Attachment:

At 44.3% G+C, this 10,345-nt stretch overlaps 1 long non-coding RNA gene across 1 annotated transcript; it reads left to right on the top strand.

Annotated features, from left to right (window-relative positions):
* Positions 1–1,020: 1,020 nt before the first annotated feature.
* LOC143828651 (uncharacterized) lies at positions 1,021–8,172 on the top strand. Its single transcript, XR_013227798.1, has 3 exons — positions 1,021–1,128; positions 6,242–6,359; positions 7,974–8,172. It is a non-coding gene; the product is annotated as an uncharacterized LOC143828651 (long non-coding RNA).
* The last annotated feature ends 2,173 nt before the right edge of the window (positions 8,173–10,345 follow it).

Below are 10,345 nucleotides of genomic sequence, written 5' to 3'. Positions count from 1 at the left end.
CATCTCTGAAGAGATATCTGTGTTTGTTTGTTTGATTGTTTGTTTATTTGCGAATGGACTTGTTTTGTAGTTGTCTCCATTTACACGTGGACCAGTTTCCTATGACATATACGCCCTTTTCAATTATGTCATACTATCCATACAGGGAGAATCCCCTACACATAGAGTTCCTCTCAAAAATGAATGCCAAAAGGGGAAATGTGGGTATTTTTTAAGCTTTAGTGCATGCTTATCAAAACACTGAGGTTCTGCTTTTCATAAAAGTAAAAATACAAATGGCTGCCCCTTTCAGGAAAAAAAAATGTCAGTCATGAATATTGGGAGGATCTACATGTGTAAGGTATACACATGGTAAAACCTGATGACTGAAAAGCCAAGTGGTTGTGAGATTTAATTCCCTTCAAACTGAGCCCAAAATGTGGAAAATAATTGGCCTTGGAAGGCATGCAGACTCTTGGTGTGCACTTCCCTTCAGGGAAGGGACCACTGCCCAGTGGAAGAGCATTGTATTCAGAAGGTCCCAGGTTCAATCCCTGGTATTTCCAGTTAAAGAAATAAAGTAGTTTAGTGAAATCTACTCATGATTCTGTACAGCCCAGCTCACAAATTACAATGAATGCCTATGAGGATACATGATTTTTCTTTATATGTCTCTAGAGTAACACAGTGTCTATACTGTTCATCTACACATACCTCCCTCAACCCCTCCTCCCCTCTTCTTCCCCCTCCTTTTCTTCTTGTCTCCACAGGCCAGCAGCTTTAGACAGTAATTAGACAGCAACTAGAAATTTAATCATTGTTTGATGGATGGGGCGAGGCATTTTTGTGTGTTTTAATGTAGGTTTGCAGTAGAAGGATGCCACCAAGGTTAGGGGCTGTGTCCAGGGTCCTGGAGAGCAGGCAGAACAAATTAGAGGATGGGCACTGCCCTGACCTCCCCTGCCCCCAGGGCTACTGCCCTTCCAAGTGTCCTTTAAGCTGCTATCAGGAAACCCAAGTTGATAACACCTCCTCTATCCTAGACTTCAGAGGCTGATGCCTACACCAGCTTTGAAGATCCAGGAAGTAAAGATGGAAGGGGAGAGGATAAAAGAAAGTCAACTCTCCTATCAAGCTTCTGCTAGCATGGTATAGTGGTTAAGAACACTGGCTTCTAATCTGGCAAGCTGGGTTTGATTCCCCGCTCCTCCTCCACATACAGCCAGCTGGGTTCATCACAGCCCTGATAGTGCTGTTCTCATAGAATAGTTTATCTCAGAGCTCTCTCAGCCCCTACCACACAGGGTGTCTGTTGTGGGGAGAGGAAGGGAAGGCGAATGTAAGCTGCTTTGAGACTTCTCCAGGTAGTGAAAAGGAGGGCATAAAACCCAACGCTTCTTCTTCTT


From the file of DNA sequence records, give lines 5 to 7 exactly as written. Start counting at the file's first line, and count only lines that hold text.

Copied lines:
* The last annotated feature ends 2,173 nt before the right edge of the window (positions 8,173–10,345 follow it).

Below are 10,345 nucleotides of genomic sequence, written 5' to 3'. Positions count from 1 at the left end.
CATCTCTGAAGAGATATCTGTGTTTGTTTGTTTGATTGTTTGTTTATTTGCGAATGGACTTGTTTTGTAGTTGTCTCCATTTACACGTGGACCAGTTTCCTATGACATATACGCCCTTTTCAATTATGTCATACTATCCATACAGGGAGAATCCCCTACACATAGAGTTCCTCTCAAAAATGAATGCCAAAAGGGGAAATGTGGGTATTTTTTAAGCTTTAGTGCATGCTTATCAAAACACTGAGGTTCTGCTTTTCATAAAAGTAAAAATACAAATGGCTGCCCCTTTCAGGAAAAAAAAATGTCAGTCATGAATATTGGGAGGATCTACATGTGTAAGGTATACACATGGTAAAACCTGATGACTGAAAAGCCAAGTGGTTGTGAGATTTAATTCCCTTCAAACTGAGCCCAAAATGTGGAAAATAATTGGCCTTGGAAGGCATGCAGACTCTTGGTGTGCACTTCCCTTCAGGGAAGGGACCACTGCCCAGTGGAAGAGCATTGTATTCAGAAGGTCCCAGGTTCAATCCCTGGTATTTCCAGTTAAAGAAATAAAGTAGTTTAGTGAAATCTACTCATGATTCTGTACAGCCCAGCTCACAAATTACAATGAATGCCTATGAGGATACATGATTTTTCTTTATATGTCTCTAGAGTAACACAGTGTCTATACTGTTCATCTACACATACCTCCCTCAACCCCTCCTCCCCTCTTCTTCCCCCTCCTTTTCTTCTTGTCTCCACAGGCCAGCAGCTTTAGACAGTAATTAGACAGCAACTAGAAATTTAATCATTGTTTGATGGATGGGGCGAGGCATTTTTGTGTGTTTTAATGTAGGTTTGCAGTAGAAGGATGCCACCAAGGTTAGGGGCTGTGTCCAGGGTCCTGGAGAGCAGGCAGAACAAATTAGAGGATGGGCACTGCCCTGACCTCCCCTGCCCCCAGGGCTACTGCCCTTCCAAGTGTCCTTTAAGCTGCTATCAGGAAACCCAAGTTGATAACACCTCCTCTATCCTAGACTTCAGAGGCTGATGCCTACACCAGCTTTGAAGATCCAGGAAGTAAAGATGGAAGGGGAGAGGATAAAAGAAAGTCAACTCTCCTATCAAGCTTCTGCTAGCATGGTATAGTGGTTAAGAACACTGGCTTCTAATCTGGCAAGCTGGGTTTGATTCCCCGCTCCTCCTCCACATACAGCCAGCTGGGTTCATCACAGCCCTGATAGTGCTGTTCTCATAGAATAGTTTATCTCAGAGCTCTCTCAGCCCCTACCACACAGGGTGTCTGTTGTGGGGAGAGGAAGGGAAGGCGAATGTAAGCTGCTTTGAGACTTCTCCAGGTAGTGAAAAGGAGGGCATAAAACCCAACGCTTCTTCTTCTT